Why I Hate Hate Crime Laws

Just do it with love, and they'll be lenient...

I did it to myself, I confess: reminding myself of the nation’s offensive hate crime laws while writing about the McDonald’s beating, pausing in the middle of the main theme of the post to note the foolishness of investigating whether or not an unprovoked attack qualifies as a hate crime. Hate crime laws infuriate me every time I think about them, because they represent the lowest and most cynical form of cultural values-setting by lawmaking, an important governmental task that is increasingly a lost art, because today’s lawmakers care more about posturing and power than values.

Two unidentified men beat Bryan Stow, a 42-year-old paramedic, senseless in the parking lot outside Dodger Stadium on opening day. Why? He was wearing a San Francisco Giant jersey, and it was Dodger territory. The father of two suffered a fractured skull and damage to the frontal lobe of his brain, and the left side of his skull  has been removed to allow his swollen brain to decompress. Now he is a medically induced coma; it is uncertain whether he will ever recover, or be able to function if he does.

But according to the law, what his attackers did to him is less reprehensible than if they had done it to a gay man, a Muslim student, or an African-American. Ruining someone’s life because he roots for the wrong baseball team is not sufficiently diabolical to require a special law. No, this is just normal, brutal, senseless, run-of the-mill hate, not the really bad hate, directed at victims that have advocacy groups and voting blocs.

Oh, but if there were enough Giants fans, believe me, there would be a law. Grandstanding politicians would say that there has to be a law to prevent such fan beatings, not that any law would change a thing, or prevent a single injury. The sub-human thugs who attack innocent people like Brian Stow presumably don’t reason that they would really, really like to beat the stuffing out of that guy wearing the Giants jersey and possibly kill him, but there’s that tough new law that adds punishment for Giant fan-hate, and who wants to risk that?

Thus the horrendous murders of Matthew Shepherd and James Byrd launched drives for new hate crime laws, so cynical politicians could pander to gays, African-Americans and other groups. The murders of both Shepherd and Bird would justify the harshest punishment under victim identity-neutral (read: democratic) laws already on the books for centuries, but never mind: this was an opportunity to sooth prime constituencies, while tarring any sensible opponent of the legislation as racist, or homophobic, or not sufficiently caring.

The resulting laws are inherently anti-democratic, by their very existence declaring that one human being’s death or serious injury at the hands of lawless brutes is of more concern to society than another’s, because that human being belongs to a special, special class that it is especially wrong to hate.  Most of the people who applaud such laws usually hate plenty, of course, but it is virtuous hate, since in their world view it is only right to hate Republicans and successful entrepreneurs and conservatives and Fox News and fundamentalist Christians and global warming skeptics and Sarah Palin and Rush Limbaugh. Other people’s hate, however is criminal. Add in the element of that bad, senseless hate to an old-fashioned murder, and you have an extra-bad murder.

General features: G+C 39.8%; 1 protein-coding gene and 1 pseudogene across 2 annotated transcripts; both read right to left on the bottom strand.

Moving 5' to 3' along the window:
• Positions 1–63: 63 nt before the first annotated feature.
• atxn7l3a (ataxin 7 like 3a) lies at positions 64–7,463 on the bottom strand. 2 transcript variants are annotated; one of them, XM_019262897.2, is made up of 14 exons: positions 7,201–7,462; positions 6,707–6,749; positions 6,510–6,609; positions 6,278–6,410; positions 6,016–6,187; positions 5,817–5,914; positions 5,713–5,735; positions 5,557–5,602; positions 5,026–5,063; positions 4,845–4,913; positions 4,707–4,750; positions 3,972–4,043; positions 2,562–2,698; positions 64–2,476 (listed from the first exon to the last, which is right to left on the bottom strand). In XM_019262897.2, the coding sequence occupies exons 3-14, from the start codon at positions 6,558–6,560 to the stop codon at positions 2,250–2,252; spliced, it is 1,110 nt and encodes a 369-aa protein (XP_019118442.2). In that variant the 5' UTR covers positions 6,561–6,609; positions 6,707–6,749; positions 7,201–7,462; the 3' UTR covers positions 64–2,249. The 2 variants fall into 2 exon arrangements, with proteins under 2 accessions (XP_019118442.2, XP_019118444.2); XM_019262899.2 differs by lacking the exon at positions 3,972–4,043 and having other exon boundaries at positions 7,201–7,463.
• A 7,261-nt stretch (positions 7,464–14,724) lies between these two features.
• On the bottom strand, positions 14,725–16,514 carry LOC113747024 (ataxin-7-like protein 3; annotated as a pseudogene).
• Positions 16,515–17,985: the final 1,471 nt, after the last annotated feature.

This ignores that fact that, much as the word and thought and opinion censors would prefer otherwise, it isn’t illegal to hate in America; in fact, hate is constitutionally protected, along with the speech that expresses it.  Criminalizing hate is really criminalizing thought, which is the modus operandi of depots, not republics. It also ignores the irony that in attempting to create Martin Luther King’s society in which a citizen is judged by the content of his character, we are crafting a criminal justice system that measures the worth of the victim by whether the hate he inspired was deemed worthy of special condemnation. Hate a Jew, Asian or transgendered American enough to put him in a coma, and you’re in big trouble. Send someone to intensive care because he or she is fat, or too pretty, or stuck up, or rich, or a Tea Party member, or a birther, or a Giants fan, and it’s just not as big a deal.

Does that make sense?

Any victim of violence is as important as any other. Any perpetrator of the same degree of violence is as wrong as any other, whether the trigger is hate, or anger, or greed, or vengeance or envy or stupidity. These laws confuse our ethical instincts, minimizing the crimes against men, women and children because they don’t have the “right” skin-color, sexual orientation or other traits to motivate legislatures to express special outrage when their bodies, families and lives are destroyed. On the pretense of uniting us, hate crime laws divide us further.

Yes, it is fair to say that I hate hate crime laws. For now, at least, that kind of hate isn’t against the law.

16 thoughts on “Why I Hate Hate Crime Laws

  1. I am no expert in American law (or the law of any other country, really) but wasn’t one of the rationales behind hate crime legislation to allow federal prosecution of crimes that the states themselves were less likely to prosecute due to bias, prejudice, hatred, etc.? If this is the rationale, then hate crime laws make more sense (or made more sense in a different time) because they are trying to ensure that criminals do not escape punishment due to bias against their victims or community support for their crimes.